FDA advisory meeting on SRP-9001 gene therapy livestreams May 12

Committee will vote on whether to support accelerated approval of SRP-9001

Marisa Wexler, MS avatar

by Marisa Wexler, MS |

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An advisory committee of the U.S. Food and Drug Administration (FDA) will be meeting  Friday to discuss SRP-9001 (delandistrogene moxeparvovec), a gene therapy for Duchenne muscular dystrophy (DMD) that’s up for possible approval.

The meeting, which will be livestreamed on YouTube, is scheduled from 9 a.m. to 6 p.m. Eastern time, according to the draft agenda.

SRP-9001’s developer Sarepta Therapeutics applied to the FDA late last year seeking accelerated approval of SRP-9001 to treat DMD patients who can walk.

Under the accelerated approval pathway, the FDA can grant marketing authorization to therapies based on early trial data suggesting the therapy is likely to benefit patients. Developers of therapies given accelerated approval are mandated to conduct additional testing to prove the treatment is effective.

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SRP-9001 designed to deliver gene encoding micro-dystrophin to muscle cells

SRP-9001 is designed to deliver to muscle cells a gene encoding micro-dystrophin, a shortened version of the dystrophin protein, which is a protein that is lacking in DMD patients. Sarepta’s application is specifically based on data suggesting the therapy can increase micro-dystrophin levels as designed.

The application is supported by data from a proof-of-concept Phase 1/2 study (NCT03375164), which showed that four boys with DMD experienced improvements in motor function following one-time treatment with SRP-9001.

The application also includes data from a Phase 2 trial (NCT03769116) that tested SRP-9001 in 41 boys with DMD, as well as from an open-label Phase 1 study called ENDEAVOR (NCT04626674). Although the placebo-controlled Phase 2 study failed to hit its main clinical outcome, data from these trials have generally suggested that boys with DMD who are treated with SRP-9001 show improved motor function compared to what is typically seen in DMD boys not given the gene therapy.

During the advisory meeting, experts will discuss these data in depth. Ahead of the meeting, the FDA has published a full list of discussion topics and a roster of who will be attending, as well as briefing documents from the FDA and from Sarepta.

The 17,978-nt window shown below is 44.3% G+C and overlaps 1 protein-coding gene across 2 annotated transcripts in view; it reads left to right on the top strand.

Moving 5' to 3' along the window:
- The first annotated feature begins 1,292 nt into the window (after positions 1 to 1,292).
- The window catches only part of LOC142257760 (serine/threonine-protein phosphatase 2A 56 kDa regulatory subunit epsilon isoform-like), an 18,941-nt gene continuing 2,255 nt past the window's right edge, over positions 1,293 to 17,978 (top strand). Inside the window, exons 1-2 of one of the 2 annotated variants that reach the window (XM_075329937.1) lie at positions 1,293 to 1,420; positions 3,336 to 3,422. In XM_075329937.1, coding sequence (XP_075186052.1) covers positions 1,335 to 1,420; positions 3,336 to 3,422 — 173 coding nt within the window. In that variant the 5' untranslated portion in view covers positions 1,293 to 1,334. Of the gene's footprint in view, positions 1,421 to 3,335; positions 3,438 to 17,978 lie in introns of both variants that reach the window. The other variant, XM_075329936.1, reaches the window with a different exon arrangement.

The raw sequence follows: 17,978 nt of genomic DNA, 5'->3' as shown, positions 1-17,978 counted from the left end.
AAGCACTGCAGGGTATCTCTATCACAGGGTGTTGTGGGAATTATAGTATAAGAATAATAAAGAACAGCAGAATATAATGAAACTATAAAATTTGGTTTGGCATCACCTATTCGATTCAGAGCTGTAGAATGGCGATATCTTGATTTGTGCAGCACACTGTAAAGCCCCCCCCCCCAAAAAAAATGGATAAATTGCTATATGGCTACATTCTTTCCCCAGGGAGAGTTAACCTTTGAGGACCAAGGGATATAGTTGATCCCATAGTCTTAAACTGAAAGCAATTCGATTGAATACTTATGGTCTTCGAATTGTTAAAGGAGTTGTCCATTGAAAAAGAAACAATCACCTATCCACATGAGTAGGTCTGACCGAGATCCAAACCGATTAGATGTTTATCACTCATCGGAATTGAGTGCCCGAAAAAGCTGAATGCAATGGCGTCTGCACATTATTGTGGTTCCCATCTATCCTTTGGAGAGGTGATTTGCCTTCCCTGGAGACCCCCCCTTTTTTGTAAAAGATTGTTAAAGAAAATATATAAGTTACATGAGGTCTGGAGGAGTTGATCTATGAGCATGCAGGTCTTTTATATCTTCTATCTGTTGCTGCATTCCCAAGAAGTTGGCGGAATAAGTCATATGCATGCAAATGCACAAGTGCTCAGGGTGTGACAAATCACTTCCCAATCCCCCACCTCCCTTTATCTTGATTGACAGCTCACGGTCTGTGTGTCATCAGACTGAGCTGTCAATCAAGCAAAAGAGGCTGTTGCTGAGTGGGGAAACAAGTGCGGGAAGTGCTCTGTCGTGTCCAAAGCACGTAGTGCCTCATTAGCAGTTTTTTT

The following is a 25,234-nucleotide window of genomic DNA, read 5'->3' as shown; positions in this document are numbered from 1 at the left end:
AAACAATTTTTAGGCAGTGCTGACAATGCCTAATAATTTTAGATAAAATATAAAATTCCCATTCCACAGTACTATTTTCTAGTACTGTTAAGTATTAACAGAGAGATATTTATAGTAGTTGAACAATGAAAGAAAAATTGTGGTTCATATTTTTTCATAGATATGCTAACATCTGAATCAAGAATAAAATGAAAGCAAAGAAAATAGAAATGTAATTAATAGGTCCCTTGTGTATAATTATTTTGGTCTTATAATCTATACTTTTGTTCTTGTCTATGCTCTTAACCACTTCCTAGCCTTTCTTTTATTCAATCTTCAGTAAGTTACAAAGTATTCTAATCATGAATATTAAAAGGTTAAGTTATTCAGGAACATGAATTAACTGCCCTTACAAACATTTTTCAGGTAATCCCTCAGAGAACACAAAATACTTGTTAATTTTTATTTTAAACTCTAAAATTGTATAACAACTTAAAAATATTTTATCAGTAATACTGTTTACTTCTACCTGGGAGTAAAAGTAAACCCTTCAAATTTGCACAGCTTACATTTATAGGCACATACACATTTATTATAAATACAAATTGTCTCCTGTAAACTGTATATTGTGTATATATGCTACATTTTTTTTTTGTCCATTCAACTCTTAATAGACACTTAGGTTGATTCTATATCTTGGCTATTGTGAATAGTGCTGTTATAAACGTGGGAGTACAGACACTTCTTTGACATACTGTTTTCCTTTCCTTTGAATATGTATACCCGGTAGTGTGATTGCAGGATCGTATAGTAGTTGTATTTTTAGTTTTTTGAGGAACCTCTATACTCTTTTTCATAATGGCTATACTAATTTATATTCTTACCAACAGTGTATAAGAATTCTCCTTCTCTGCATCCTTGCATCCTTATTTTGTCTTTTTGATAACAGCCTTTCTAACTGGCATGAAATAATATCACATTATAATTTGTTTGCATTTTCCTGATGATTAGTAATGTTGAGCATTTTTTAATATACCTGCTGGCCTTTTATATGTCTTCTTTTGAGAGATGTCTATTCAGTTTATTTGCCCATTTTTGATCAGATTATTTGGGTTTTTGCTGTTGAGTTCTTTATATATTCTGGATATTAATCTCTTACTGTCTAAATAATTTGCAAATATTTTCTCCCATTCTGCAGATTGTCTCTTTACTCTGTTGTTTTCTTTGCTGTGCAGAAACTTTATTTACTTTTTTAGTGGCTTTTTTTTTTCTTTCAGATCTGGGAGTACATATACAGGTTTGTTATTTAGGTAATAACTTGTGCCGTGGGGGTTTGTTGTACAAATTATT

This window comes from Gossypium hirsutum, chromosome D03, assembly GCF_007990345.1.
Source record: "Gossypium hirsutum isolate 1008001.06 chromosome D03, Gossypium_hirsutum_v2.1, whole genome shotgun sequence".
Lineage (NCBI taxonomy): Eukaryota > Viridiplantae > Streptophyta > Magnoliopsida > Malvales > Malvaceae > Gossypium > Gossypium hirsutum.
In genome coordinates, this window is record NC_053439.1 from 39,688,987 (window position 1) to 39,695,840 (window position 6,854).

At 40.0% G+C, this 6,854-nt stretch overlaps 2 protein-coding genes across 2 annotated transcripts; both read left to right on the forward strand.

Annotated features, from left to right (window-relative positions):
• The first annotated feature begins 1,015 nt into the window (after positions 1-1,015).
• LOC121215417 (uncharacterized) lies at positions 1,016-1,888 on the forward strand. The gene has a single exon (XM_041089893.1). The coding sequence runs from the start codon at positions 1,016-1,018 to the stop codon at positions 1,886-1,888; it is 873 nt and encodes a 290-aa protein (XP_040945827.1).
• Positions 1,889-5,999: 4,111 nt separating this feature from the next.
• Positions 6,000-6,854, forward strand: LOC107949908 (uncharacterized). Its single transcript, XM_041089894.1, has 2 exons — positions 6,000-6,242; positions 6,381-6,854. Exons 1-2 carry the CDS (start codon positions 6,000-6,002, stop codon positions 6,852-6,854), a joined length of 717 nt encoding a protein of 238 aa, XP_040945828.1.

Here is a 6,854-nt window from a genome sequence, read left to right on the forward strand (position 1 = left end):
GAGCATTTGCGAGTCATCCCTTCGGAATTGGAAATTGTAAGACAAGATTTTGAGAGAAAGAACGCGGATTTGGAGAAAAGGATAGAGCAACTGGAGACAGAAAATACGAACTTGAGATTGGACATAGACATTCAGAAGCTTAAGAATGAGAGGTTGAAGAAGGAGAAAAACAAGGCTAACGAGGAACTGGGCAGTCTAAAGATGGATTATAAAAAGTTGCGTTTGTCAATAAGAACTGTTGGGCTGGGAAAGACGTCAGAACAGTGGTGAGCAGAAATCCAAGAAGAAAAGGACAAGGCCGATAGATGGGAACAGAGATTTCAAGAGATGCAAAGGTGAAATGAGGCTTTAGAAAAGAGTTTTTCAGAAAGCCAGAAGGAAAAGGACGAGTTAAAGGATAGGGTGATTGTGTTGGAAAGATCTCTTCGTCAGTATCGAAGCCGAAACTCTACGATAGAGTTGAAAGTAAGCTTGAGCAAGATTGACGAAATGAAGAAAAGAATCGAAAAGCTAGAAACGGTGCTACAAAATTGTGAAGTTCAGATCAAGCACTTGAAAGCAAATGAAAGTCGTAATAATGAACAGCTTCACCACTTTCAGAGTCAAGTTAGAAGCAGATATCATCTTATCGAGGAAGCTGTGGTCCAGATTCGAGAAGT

After discussions, the advisory committee will vote on the following question: “Do the overall considerations of benefit and risk, taking into account the existing uncertainties, support accelerated approval of SRP-9001, using as a surrogate endpoint expression of Sarepta’s micro-dystrophin at Week 12 after administration, for the treatment of ambulatory patients with DMD with a confirmed mutation in the DMD gene?”

Committee members will have the option to vote yes or no, or to abstain from the vote. While the FDA will consider the committee’s vote in its review of SRP-9001, the agency is not obligated to abide by the committee’s decision.

Patients and their families are waiting for the tipping point … to move forward with dramatic and life-changing interventions, such as gene therapy for those with unmet need and who live with relentless decline from Duchenne.

PPMD hosts virtual town hall May 18 to discuss FDA meeting

At 4 p.m. Eastern time May 18, Parent Project Muscular Dystrophy (PPMD) will be hosting a virtual town hall to discuss the committee meeting and next steps for the FDA decision expected by May 29. People can register for this town hall and submit their questions in advance.

PPMD announced last week that it had given the FDA new unpublished data from a study that assessed views from the DMD community about the risk and benefits for a potential treatment. Results generally showed that community members are willing to accept a fairly high amount of risk if a therapy can meaningfully slow disease progression.

“We strongly urge the FDA to take these results into account when reviewing SRP-9001. It is paramount that the agency acknowledges that this community is willing to accept significant risk in exchange for the slowing of disease progression as they evaluate potential therapies for Duchenne,” the organization stated in a press release.

Pat Furlong, founding president and CEO of PPMD, was one of many in the community who submitted written testimony to the FDA committee, writing that SRP-9001 “is reasonably likely to provide benefit in our view.”

“Patients and their families are waiting for the tipping point … to move forward with dramatic and life-changing interventions, such as gene therapy for those with unmet need and who live with relentless decline from Duchenne,” Furlong wrote. “We ask that you thoughtfully weigh and factor in the voice and needs of the patient, and of our families, when making your decision.”